Federal elections were held in Germany in July 1932, following the premature dissolution of the Reichstag. They saw great gains by the Nazi Party, which for the first time became the largest party in parliament but without winning a majority.


Babe Didrikson win the gold medal at the LA Olympics

Babe Didrikson, arguably the greatest woman athlete of the 20th century, won the gold medal in the javelin in 143 feet 4 inches at the Los Angeles Olympics. She also won gold in the 80-meter hurdles and the high jump, but that medal was later reduced to silver because she used a then-illegal "western roll" across the bar.


Tennis coach Nick Bollettieri is born

Nick Bollettieri was born in Pelham, a suburban town in Westchester County, NY. He got a degree in philosophy at Spring Hill College in Alabama. He became a tennis instructor in Puerto Rico. Several years later, he moved to Florida, where he opened a tennis academy near Bradenton. It was the 1st major tennis boarding school.

Chemist Stephanie Kwolek si born

Kwolek is best known for inventing the first of a family of synthetic fibers of exceptional strength and stiffness: poly-paraphenylene terephthalamide—better known as Kevlar. For her discovery, Kwolek was awarded the DuPont company's Lavoisier Medal for outstanding technical achievement. As of February 2015, she was the only female employee to have received that honor.

Inventor John Ericsson is born

Ericsson was a Swedish-American inventor, active in England and the United States, and regarded as one of the most influential mechanical engineers ever. Ericsson collaborated on the design of the steam locomotive Novelty, which competed in the Rainhill Trials on the Liverpool and Manchester Railway, won by George Stephenson's Rocket.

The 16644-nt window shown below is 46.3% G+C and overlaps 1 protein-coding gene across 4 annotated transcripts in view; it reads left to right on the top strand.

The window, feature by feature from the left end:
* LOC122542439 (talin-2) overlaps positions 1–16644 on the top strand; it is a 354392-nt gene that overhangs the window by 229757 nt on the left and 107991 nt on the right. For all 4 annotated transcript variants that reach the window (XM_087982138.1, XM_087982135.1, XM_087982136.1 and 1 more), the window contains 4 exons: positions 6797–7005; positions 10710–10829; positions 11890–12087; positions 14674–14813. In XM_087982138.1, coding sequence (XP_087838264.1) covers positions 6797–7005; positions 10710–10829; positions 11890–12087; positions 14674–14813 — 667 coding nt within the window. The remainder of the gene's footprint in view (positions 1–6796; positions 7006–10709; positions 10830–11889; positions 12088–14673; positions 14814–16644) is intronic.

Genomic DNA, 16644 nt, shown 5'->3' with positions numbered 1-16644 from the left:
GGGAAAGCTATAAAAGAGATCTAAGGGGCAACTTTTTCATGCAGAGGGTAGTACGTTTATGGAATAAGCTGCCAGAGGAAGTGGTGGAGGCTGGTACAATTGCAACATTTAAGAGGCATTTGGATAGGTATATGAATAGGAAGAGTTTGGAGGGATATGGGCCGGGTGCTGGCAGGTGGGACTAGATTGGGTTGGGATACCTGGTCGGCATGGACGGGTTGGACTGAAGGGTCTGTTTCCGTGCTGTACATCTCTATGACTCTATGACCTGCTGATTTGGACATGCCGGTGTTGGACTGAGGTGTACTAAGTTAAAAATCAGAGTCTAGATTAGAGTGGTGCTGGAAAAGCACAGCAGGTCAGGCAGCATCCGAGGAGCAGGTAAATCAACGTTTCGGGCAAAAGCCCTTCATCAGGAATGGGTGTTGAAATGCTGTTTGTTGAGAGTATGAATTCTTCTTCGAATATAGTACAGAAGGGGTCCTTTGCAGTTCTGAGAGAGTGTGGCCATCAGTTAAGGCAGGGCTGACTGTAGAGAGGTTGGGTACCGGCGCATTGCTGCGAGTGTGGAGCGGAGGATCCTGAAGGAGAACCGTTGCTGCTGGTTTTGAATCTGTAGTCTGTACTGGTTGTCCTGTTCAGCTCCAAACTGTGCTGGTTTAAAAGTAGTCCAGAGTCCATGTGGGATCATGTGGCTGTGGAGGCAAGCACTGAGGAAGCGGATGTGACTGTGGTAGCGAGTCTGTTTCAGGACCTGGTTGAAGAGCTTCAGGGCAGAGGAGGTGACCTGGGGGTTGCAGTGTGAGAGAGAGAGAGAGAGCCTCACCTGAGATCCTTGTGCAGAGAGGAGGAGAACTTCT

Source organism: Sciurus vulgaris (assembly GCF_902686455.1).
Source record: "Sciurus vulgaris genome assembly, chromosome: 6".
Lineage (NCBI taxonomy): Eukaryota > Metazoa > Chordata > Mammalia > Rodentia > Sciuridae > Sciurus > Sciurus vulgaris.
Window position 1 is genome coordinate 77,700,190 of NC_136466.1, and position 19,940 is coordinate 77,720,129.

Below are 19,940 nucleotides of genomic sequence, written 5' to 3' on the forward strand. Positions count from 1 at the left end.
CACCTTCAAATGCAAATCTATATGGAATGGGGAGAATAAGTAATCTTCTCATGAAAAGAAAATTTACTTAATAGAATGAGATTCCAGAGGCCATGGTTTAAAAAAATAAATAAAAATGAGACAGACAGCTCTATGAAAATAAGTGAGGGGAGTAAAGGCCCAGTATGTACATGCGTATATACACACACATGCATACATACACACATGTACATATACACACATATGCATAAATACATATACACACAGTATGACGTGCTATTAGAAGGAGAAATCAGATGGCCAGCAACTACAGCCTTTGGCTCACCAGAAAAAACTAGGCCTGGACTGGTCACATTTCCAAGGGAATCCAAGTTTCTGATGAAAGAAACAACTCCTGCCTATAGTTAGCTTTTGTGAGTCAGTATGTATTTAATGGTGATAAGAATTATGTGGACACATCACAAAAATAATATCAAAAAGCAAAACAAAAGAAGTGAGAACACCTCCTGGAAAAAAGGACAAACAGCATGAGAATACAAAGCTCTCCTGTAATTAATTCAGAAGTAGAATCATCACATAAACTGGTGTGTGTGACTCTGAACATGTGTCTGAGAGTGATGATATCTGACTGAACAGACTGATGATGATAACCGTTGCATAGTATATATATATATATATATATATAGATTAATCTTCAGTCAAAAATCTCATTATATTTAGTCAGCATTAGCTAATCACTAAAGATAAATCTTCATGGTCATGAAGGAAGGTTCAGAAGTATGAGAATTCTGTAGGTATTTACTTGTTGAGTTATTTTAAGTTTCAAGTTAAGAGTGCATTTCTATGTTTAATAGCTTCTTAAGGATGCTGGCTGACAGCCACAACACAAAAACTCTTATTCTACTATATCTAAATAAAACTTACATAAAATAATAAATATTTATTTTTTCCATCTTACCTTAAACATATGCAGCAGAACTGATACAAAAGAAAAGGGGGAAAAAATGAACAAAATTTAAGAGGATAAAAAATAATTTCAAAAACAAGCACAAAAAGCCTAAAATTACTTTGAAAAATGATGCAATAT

Potash process patented, leading to revolution in chemical industry

The first U.S. patent of any kind was issued in 1790 to Samuel Hopkins for an improvement "in the making of Pot ash and Pearl ash by a new Apparatus and Process". Pearlash was a purer quality made by calcination of potash in a reverberatory furnace or kiln.

Vienna Zoo is founded

Tiergarten Schönbrunn is a zoo located on the grounds of the famous Schönbrunn Palace in Vienna, Austria. Founded as an imperial menagerie in 1752, it is the oldest continuously operating zoo in the world. Tiergarten Schönbrunn is one of the few zoos worldwide to house giant pandas.

Anniversaries of famous

born 1994

Lil Uzi Vert

born 1965

J. K. Rowling

born 1992

Kiara Advani

born 1974

Emilia Fox